• Twitter-like micro-blogging
  • personal dashboard
Of the platforms I follow most closely, Traction TeamPage currently has all of the above capabilities except social networking, Jive Clearspace, all of the above except microblogging and Socialtext, in a re-designed website as of mid-December, touts all of the above, except forums. Atlassian’s Confluence comes out of the box with enterprise quality wiki and document functionality. I would guess a tech savvy user could build the rest in Confluence--except for microblogging and social networking--using plugins, macros and more. (See this very good webinar for tips on how a discussion forum was built in management and technology consulting firm Bearing Point’s wiki.)

It was in the last half of 2008 that Traction introduced micro-blogging, Socialtext, social networking and a personal dashboard, and Atlassian, the Office Connector which allows you to save Office documents directly into the wiki.

Wiki-centric platforms are evolving fast. Right now, as they add capablities, it looks like they are converging. I wonder, in this tumultuous climate, what we’ll be seeing at the end of 2009.

December 16, 2008

Collaborative Document Creation: Volunteer School Committee Drafts a 300 Page Report

I sent an email to my management school list serv asking for examples of wiki usage. One of the replies was from Sanjay Patel who worked on a committee in his local school district tasked with visioning "The School of the Future."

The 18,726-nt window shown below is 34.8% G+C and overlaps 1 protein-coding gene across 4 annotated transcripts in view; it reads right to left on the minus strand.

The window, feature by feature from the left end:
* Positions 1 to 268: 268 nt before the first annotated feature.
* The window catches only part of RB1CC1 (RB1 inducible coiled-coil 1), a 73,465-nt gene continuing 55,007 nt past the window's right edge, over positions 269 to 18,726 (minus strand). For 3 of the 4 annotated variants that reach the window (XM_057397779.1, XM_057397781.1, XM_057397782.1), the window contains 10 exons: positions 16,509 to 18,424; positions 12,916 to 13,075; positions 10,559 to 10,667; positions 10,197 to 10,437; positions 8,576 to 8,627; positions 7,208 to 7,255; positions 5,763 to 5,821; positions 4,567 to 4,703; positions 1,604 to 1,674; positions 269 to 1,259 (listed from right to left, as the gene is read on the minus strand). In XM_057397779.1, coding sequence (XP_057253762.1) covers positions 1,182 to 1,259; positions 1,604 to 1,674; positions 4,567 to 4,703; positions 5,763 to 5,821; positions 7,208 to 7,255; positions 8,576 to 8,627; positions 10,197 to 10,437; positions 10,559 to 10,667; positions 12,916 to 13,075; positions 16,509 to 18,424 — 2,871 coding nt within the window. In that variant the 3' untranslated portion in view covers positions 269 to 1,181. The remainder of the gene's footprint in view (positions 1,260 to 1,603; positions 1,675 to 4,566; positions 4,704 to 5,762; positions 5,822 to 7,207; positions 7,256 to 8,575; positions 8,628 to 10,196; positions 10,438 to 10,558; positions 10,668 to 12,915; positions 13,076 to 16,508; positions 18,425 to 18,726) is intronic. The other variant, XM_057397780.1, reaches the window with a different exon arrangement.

He was enthusiastic about how the wiki had worked for them. He laughingly characterized the group as "middle-aged not technically savvy people."
"The Visioning Committee tasked with writing a report on the School of the Future was made up of middle aged not technically-savvy people. We were a diverse group: teachers, administrators, parents, business and industry representatives, companies who hired locally. The tech coordinator for our school system suggested we use a wiki to log our research and pull together the multi-hundred page document we were to create. And it worked.

The wiki built on wikispaces allowed us to work on the report at a significantly faster rate than emailing back and forth. We also used the wiki to invite students in to read and contribute. We could post when we wanted, read, and respond to others."
They surprised themselves about how well and easily it worked:
"In one hour we were trained and we structured the wiki. Our school system's tech coordinator held an hour long training/workshop. There were 20 of us. We whiteboarded the structure and learned how to use the wiki. At the beginning, people were uncomfortable with editing other people's work. They would just write something underneath another person's writing. Then a couple of us decided, 'Let's get it done,' and started commenting in the text itself and editing. Others joined in. One of the things I liked best was that I could make an important contribution to the project without attending every meeting."
He explained they used the wiki for logging research and drafting the document, then used Word to finalize it.
"It evolved that people specialized on topics or sections of the document—researching an area and then drafting content. Two or three people would work on a section.

In the end, the tech coordinator, copied everything by section out of the wiki and edited and formatted it in Word to create the final deliverable report which we submitted to the School Board."
Some of the reasons it's likely that the wiki worked so well for them was that it fulfilled a real need--easing the process of collaborative document creation, and had at least one person, the school tech coordinator, who helped guide the wiki.